Article Text

AB0314 Often used but rarely investigated: Psychometric properties of common pain measures in rheumatoid arthritis – preliminary results from an outpatient cohort
  1. M. Englbrecht,
  2. J. Rech,
  3. S. Finzel,
  4. A. Reisch,
  5. M. Ronneberger,
  6. S. Weiss,
  7. B. Manger,
  8. G. Schett
  1. Department of Internal Medicine 3, University of Erlangen-Nuremberg, Erlangen, Germany


Background Inflammatory pain is considered one of the most limiting symptoms in patients with rheumatoid arthritis (RA). Accordingly, there is a variety of patient reported outcomes available to evaluate different facets of this complex phenomenon. However, to date, the most common single items measuring overall pain (i.e. the visual analog scale, the numerical rating scale and the verbal rating scale) have not been validated against each other yet.

Objectives To assess the construct validity, retest-reliability and sensitivity to change of the visual analog scale (VAS), the numerical rating scale (NRS) and the verbal rating scale (VRS) measuring overall pain in RA-patients.

Methods 62 outpatients with definite diagnosis of RA according to the 1987 ACR classification criteria1 were asked to voluntarily complete a questionnaire containing the VAS, a 0-10 NRS, and five-category VRS evaluating overall pain during the last week. Each patient had to complete the corresponding questionnaire three times: Before and immediately after medical consultation (time points 1 & 2) as well as one week after his visit (time point 3). The pain rating scales were spread across each questionnaire which also included the HAQ and three items of the BASDAI for distracting the patient’s attention from the last rating on one of the pain scales. Additionally, the patient’s current DAS28 score and information on gender, age, duration of disease, and a possible change of medication were also taken into account. Both, construct validity and retest-reliability were evaluated by partial correlation analysis controlling for the influence of demographic variables (construct validity: correlation across pain scales at each time point, retest reliability: correlation across time points for each pain scale in patients with stable medication). Sensitivity to change of each pain scale was assessed by calculating the standardized response mean (SRM) between time point 2 and time point 3 in a subgroup of patients that had undergone a change in antirheumatic treatment.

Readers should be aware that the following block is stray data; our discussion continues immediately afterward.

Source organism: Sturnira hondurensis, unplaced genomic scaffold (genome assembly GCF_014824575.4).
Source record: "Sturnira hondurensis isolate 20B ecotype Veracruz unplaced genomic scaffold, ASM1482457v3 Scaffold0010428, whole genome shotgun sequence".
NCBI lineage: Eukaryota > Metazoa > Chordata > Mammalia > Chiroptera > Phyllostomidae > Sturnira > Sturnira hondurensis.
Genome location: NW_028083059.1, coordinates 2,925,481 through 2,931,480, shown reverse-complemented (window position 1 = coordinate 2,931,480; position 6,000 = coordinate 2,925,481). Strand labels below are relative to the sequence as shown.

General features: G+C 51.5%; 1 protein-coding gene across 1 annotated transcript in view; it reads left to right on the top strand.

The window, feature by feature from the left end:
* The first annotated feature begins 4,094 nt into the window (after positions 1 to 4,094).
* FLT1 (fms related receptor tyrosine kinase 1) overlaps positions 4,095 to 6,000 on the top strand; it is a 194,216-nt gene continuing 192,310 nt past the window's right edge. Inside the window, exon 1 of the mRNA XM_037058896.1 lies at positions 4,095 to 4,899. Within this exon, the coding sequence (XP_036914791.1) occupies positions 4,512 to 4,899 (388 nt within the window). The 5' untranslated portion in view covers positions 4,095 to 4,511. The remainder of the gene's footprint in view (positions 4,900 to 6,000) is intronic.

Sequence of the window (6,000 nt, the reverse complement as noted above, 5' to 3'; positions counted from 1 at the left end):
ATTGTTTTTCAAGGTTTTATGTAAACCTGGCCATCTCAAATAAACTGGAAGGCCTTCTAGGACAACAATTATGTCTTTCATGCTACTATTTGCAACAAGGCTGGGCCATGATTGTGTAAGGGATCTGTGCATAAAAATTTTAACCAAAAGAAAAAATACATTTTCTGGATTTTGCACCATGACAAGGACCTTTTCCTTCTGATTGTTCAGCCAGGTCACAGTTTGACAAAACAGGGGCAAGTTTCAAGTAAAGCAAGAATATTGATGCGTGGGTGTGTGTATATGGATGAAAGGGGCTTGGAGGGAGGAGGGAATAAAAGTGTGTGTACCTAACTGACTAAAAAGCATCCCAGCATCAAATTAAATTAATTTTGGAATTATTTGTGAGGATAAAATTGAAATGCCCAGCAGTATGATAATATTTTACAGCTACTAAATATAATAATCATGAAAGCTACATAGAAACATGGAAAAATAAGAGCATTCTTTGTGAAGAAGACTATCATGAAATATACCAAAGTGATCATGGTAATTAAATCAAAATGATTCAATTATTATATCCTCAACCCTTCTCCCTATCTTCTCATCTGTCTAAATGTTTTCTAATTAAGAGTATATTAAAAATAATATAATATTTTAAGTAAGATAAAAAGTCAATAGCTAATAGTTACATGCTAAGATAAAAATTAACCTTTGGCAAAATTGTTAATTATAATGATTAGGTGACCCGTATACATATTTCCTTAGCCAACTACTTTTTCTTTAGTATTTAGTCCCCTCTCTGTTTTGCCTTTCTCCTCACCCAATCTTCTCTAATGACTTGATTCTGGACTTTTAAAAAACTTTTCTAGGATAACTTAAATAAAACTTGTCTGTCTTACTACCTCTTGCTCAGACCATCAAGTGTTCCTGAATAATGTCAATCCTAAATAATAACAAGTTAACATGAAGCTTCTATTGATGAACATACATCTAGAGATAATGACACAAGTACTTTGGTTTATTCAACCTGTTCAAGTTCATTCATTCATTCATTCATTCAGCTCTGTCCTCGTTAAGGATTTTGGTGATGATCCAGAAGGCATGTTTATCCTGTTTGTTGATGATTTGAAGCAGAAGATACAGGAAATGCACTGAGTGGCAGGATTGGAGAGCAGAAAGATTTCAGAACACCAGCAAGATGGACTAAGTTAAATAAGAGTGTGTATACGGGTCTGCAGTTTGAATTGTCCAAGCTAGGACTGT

Results Partial correlation coefficients of overall pain VAS, NRS and VRS were reaching from r =0.79 to 0.89 indicating a valid measurement of the same construct (i.e. overall pain) at each of the three time points. Retest reliability in the stable medication subgroup (N=54) again revealed satisfactory results with correlation coefficients being consistently r ≥0.68 (range r: 0.68-0.97) and a common proportion of variance of at least 46% at all time points. SRM as an indicator of sensitivity to change was indicating small effects for VAS (SRM=0.46) and NRS (SRM=0.42), respectively, and a medium effect in view of the VRS (SRM=0.79).

Conclusions According to our results, satisfactory construct validity and retest reliability can be assumed for VAS, NRS, and VRS measuring overall pain in RA. To date, results on sensitivity to change should be interpreted cautiously as the corresponding subgroup was rather small but will be enlarged in the future.

  1. Arnett FC, Edworthy SM, Bloch DA, McShane DJ, Fries JF, Cooper NS, et al. The American Rheumatism Association 1987 revised criteria for the classification of rheumatoid arthritis. Arthritis Rheum. 1988 Mar;31(3):315-24.

Disclosure of Interest None Declared

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